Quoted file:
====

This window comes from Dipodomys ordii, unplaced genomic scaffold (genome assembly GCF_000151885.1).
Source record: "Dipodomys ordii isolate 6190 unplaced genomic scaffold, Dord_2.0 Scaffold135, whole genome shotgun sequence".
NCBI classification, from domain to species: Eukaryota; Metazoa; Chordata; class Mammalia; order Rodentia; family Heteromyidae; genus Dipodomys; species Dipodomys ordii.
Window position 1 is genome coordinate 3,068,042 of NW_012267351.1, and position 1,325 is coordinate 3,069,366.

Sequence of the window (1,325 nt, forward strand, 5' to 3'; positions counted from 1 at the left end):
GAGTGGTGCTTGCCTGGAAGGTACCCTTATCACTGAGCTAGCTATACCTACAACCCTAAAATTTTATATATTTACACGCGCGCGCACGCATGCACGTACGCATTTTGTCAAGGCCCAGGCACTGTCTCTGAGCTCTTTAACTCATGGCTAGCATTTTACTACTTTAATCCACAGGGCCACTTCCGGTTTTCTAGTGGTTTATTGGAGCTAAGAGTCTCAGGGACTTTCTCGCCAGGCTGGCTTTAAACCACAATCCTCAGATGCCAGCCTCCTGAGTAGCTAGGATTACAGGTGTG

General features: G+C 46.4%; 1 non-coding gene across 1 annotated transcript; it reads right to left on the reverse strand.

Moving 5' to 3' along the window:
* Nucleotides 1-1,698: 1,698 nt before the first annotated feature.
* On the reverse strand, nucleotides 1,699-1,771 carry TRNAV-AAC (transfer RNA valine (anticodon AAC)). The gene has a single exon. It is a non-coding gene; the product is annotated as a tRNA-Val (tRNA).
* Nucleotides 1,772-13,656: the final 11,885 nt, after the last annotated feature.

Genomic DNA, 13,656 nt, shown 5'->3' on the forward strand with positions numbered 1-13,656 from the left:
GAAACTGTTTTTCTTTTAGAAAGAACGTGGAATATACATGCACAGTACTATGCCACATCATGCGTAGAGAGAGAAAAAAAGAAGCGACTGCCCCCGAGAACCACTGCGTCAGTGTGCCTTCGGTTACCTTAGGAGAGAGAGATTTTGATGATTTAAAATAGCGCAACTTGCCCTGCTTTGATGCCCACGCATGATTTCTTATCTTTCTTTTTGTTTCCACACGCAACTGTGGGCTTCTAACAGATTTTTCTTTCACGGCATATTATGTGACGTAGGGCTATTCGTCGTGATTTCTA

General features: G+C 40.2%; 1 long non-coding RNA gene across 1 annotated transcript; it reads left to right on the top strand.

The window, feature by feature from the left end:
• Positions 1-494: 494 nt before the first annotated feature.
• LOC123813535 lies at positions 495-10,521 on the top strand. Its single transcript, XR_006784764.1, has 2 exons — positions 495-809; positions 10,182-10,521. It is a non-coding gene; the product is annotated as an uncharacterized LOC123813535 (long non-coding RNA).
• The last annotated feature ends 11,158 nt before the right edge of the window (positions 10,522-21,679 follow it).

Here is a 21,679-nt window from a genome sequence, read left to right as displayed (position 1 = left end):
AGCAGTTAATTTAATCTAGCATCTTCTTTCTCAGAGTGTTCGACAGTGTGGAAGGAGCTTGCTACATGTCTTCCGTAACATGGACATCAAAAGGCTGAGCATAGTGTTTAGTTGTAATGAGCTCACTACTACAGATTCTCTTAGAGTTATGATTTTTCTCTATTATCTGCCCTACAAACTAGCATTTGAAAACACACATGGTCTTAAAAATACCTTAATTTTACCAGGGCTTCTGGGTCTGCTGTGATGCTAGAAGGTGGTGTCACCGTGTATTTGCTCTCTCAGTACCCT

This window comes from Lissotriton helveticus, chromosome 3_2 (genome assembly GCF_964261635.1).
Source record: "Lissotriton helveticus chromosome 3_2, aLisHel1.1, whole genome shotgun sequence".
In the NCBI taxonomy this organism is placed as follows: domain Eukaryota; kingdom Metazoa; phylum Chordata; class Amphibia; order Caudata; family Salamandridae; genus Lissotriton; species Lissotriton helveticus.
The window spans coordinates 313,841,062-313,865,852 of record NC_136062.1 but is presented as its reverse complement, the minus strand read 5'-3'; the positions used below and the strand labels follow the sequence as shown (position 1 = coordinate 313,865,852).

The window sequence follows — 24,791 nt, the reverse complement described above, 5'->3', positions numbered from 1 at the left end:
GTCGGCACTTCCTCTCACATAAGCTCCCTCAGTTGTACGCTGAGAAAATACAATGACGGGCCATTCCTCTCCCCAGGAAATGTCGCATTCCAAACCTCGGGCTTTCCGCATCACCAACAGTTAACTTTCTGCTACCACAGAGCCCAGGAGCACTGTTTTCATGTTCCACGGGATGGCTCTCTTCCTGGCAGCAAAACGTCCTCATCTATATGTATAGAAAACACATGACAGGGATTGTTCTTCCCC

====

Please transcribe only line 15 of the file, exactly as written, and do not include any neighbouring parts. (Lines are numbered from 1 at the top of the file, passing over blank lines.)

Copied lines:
The window, feature by feature from the left end: